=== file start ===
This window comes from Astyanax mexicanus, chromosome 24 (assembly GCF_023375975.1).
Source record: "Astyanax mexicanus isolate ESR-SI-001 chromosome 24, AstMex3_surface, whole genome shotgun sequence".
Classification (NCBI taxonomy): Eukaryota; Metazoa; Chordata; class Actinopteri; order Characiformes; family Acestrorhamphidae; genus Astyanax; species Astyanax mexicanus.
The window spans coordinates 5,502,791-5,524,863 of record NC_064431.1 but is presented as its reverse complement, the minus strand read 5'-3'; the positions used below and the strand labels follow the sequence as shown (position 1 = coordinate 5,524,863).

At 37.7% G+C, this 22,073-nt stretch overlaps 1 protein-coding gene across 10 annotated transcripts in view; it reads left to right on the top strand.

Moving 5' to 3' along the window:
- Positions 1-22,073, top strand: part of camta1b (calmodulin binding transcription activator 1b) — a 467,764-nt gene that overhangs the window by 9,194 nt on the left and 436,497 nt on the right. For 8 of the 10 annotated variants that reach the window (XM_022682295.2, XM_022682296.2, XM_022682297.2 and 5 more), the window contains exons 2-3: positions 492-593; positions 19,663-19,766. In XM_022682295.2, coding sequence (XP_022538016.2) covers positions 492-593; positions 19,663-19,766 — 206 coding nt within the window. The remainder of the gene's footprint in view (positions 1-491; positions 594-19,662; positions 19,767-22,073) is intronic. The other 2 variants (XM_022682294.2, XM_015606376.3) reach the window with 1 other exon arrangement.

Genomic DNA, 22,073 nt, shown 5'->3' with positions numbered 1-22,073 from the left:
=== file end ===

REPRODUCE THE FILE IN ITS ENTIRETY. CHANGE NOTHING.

This window comes from Astyanax mexicanus, chromosome 24 (assembly GCF_023375975.1).
Source record: "Astyanax mexicanus isolate ESR-SI-001 chromosome 24, AstMex3_surface, whole genome shotgun sequence".
Classification (NCBI taxonomy): Eukaryota; Metazoa; Chordata; class Actinopteri; order Characiformes; family Acestrorhamphidae; genus Astyanax; species Astyanax mexicanus.
The window spans coordinates 5,502,791-5,524,863 of record NC_064431.1 but is presented as its reverse complement, the minus strand read 5'-3'; the positions used below and the strand labels follow the sequence as shown (position 1 = coordinate 5,524,863).

At 37.7% G+C, this 22,073-nt stretch overlaps 1 protein-coding gene across 10 annotated transcripts in view; it reads left to right on the top strand.

Moving 5' to 3' along the window:
- Positions 1-22,073, top strand: part of camta1b (calmodulin binding transcription activator 1b) — a 467,764-nt gene that overhangs the window by 9,194 nt on the left and 436,497 nt on the right. For 8 of the 10 annotated variants that reach the window (XM_022682295.2, XM_022682296.2, XM_022682297.2 and 5 more), the window contains exons 2-3: positions 492-593; positions 19,663-19,766. In XM_022682295.2, coding sequence (XP_022538016.2) covers positions 492-593; positions 19,663-19,766 — 206 coding nt within the window. The remainder of the gene's footprint in view (positions 1-491; positions 594-19,662; positions 19,767-22,073) is intronic. The other 2 variants (XM_022682294.2, XM_015606376.3) reach the window with 1 other exon arrangement.

Genomic DNA, 22,073 nt, shown 5'->3' with positions numbered 1-22,073 from the left: